By Desilon Daniels
A month after floods ravaged St Vincent and the Grenadines and other Caribbean countries, leaving hunger and homeless in their wake, Minister of Agriculture Leslie Ramsammy is once again emphasizing the importance of achieving food security.
Besides Guyana, St Vincent is the only Caribbean country to have attained the Millennium Development Goal of halving hunger before the 2015 deadline. However, during the annual accountability seminar of the Food and Agriculture Organisation of the United Nations (FAO) held yesterday, Ramsammy pointed out that events such as the torrential floods which destroyed lives, crops, and infrastructure in St Vincent can easily stymie the food security goals set by nations.
Ramsammy, who has been a proponent of the importance of food security for more than a year now, stressed that the target must always be kept in mind. “We have to reaffirm and recommit to the common vision and the common goal,” he said.
Guyana hopes to eradicate hunger within the nation by 2025. According to Minister Ramsammy, more than 50 million people in the region—Latin America and the Caribbean—are living in food insecure situations, while if the Caribbean is taken alone the number is 8 million. Though Ramsammy admitted that there are individual challenges faced by countries, he stated that this is no justification for the millions of hungry people. “We have no excuse; we should see it as a shameful legacy that still 50 million people live in hunger in our region, a region that is a net exporter of food,” he said.
“The Caribbean can have all the food that we need, but until we are able to develop our systems, and until we are able to ensure equity it the socio-economic lives of our people, we will not eliminate the pockets of hunger that exist in our region.”
Ramsammy also used the opportunity to bring up the issue of nutrition security. Though Guyana and the Caribbean are food secure, it cannot be claimed that we are nutrition secure, Ramsammy said. According to the minister, the average daily calorie intake in the Caribbean is perhaps the highest in the world. Barbados’s, he said, is over 3,000. Guyana and other countries are at least 25% in excess of the recommended calorie intake from the World Health Organisation (WHO). Though calories are not unsafe, Ramsammy questioned how much of those calories are nutritionally valuable. He also raised a link between high calorie intake and non-communicable diseases such as diabetes and heart disease.
Fighting hunger in Guyana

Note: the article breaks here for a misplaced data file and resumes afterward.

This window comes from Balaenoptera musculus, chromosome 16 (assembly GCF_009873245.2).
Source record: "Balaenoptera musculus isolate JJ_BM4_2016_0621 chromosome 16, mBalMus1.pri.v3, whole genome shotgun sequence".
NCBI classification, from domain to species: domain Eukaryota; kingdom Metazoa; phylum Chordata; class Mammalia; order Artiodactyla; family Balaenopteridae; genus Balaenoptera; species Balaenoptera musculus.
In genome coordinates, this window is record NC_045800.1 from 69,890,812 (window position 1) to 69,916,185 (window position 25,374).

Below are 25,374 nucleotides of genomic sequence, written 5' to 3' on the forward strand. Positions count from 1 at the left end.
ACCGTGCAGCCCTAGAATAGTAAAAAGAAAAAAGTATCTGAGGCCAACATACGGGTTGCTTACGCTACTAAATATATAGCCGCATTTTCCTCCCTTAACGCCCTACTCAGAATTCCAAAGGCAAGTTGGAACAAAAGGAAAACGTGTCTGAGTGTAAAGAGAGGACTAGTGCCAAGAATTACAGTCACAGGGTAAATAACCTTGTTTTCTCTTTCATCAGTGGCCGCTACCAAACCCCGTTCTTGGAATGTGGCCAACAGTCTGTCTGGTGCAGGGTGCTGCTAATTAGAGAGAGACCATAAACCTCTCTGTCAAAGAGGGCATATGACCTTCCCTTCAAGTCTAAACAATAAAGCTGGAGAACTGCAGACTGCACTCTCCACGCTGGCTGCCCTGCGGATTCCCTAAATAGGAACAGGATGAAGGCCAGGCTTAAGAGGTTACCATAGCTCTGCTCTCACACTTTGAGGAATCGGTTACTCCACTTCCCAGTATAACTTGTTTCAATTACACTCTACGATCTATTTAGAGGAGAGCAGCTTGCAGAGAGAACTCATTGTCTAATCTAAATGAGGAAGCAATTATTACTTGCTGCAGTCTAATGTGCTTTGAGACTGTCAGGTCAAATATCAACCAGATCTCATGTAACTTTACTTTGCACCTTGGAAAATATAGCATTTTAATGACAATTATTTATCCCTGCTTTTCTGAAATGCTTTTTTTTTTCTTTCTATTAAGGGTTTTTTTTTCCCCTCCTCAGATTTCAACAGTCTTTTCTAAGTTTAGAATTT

Ramsammy revealed that the Ministry of Agriculture, along with the FAO and other industries, is working to transform the coconut industry in Guyana. Also, there are plans for the first large-scale dairy plant in the country to become operationalized later this year. These will not only create livelihood and generate wealth, he said, but will also eliminate hunger and poverty.
The ministry and the FAO are also partnering on the construction of two modern, large-scale factories as well as the installation of packaging plants. According to Ramsammy, these plants will use Guyana’s agriculture products to manufacture value-added products for sale on the local and international markets. “Soon you will be introduced to those products but it will require our farmers producing larger amounts of cassava, bananas, breadfruits, etc for international quality packaging. I’m looking forward to building these capacities in Guyana… I’m looking forward to Guyana being able to increase dramatically our export of world-class food products,” Ramsammy said.
Aside from the establishment of these facilities, Ramsammy said, the improving of genetic stock and technology can lead to marked improvements in the yield of stock. According to the minister, the rice industry has already demonstrated improvements from the cultivation of the genetic stock.
Local farmers, Ramsammy said, can benefit from the relationship between the ministry and the FAO by having their yield improved by 100%.
In July 2012, Guyana had the honour of hosting the sixth Hunger-Free Latin America and the Caribbean meeting. Ramsammy revealed that in the coming week, President Donald Ramotar will attend a meeting in Cuba with heads of the state of Central and South America and the Caribbean. This meeting will serve to reaffirm the goal of a hunger-free world, the eradication of hunger and poverty, and the consolidation of food and nutrition security in the region.